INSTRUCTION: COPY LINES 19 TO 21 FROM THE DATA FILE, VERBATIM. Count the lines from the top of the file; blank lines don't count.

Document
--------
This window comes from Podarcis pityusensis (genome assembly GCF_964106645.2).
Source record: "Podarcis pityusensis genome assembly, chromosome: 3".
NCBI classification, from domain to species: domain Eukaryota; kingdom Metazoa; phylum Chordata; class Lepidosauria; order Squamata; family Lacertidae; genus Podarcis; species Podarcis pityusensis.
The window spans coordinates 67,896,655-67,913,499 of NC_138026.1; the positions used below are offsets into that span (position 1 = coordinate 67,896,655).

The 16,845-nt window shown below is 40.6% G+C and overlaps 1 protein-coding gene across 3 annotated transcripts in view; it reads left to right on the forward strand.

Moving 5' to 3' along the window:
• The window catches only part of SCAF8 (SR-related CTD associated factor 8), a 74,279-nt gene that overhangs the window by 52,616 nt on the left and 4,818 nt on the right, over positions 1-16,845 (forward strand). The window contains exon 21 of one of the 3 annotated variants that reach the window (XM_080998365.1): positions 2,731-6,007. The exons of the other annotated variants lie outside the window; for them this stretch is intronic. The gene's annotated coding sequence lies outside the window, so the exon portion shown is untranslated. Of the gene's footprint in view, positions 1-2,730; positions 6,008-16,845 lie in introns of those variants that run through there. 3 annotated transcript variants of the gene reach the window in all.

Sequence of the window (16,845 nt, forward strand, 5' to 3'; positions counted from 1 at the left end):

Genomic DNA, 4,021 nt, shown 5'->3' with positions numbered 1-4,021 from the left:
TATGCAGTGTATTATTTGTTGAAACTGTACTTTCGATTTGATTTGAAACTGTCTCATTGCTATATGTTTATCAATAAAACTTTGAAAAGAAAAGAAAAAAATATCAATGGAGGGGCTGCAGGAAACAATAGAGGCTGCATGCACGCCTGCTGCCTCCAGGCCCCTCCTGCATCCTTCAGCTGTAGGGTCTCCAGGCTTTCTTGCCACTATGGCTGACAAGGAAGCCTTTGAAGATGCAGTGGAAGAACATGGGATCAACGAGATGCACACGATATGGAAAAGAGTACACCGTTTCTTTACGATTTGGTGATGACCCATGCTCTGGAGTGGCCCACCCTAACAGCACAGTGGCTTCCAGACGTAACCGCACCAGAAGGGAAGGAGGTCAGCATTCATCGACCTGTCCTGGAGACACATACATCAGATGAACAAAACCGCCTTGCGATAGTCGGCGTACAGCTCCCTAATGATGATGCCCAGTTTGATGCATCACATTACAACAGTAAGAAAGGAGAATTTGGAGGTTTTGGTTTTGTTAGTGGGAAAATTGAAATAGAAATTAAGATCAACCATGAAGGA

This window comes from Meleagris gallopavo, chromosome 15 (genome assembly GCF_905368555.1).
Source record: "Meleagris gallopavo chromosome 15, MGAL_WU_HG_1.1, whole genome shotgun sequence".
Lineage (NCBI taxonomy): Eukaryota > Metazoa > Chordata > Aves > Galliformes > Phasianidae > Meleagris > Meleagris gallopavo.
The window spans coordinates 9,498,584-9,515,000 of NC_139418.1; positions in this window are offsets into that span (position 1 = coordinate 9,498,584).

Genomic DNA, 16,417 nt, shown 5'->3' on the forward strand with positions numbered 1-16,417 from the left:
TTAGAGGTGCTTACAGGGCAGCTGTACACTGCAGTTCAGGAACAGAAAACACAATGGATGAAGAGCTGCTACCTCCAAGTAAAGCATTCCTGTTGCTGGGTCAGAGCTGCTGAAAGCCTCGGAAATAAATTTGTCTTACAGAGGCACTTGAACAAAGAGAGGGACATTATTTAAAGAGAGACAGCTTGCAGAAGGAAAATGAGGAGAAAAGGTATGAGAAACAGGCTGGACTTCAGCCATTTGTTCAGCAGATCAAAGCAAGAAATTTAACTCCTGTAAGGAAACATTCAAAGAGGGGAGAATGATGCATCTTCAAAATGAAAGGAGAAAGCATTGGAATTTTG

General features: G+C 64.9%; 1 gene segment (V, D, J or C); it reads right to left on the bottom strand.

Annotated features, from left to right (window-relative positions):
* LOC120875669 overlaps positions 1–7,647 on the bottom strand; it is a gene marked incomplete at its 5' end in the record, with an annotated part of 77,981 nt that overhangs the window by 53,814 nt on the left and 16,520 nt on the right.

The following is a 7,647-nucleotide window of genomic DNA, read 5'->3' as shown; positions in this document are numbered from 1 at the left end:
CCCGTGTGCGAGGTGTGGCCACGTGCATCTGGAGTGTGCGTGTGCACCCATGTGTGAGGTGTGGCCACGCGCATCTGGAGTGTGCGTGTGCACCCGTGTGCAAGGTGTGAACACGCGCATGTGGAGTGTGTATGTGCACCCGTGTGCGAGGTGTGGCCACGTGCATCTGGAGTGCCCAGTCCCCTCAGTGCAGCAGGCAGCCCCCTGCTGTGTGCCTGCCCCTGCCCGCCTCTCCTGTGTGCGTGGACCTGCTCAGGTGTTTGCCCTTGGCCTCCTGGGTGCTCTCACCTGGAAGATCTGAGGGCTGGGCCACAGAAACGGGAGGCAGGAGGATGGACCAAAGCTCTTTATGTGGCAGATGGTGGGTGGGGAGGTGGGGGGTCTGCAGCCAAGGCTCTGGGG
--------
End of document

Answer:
* LOC120875669 overlaps positions 1–7,647 on the bottom strand; it is a gene marked incomplete at its 5' end in the record, with an annotated part of 77,981 nt that overhangs the window by 53,814 nt on the left and 16,520 nt on the right.

The following is a 7,647-nucleotide window of genomic DNA, read 5'->3' as shown; positions in this document are numbered from 1 at the left end:
CCCGTGTGCGAGGTGTGGCCACGTGCATCTGGAGTGTGCGTGTGCACCCATGTGTGAGGTGTGGCCACGCGCATCTGGAGTGTGCGTGTGCACCCGTGTGCAAGGTGTGAACACGCGCATGTGGAGTGTGTATGTGCACCCGTGTGCGAGGTGTGGCCACGTGCATCTGGAGTGCCCAGTCCCCTCAGTGCAGCAGGCAGCCCCCTGCTGTGTGCCTGCCCCTGCCCGCCTCTCCTGTGTGCGTGGACCTGCTCAGGTGTTTGCCCTTGGCCTCCTGGGTGCTCTCACCTGGAAGATCTGAGGGCTGGGCCACAGAAACGGGAGGCAGGAGGATGGACCAAAGCTCTTTATGTGGCAGATGGTGGGTGGGGAGGTGGGGGGTCTGCAGCCAAGGCTCTGGGG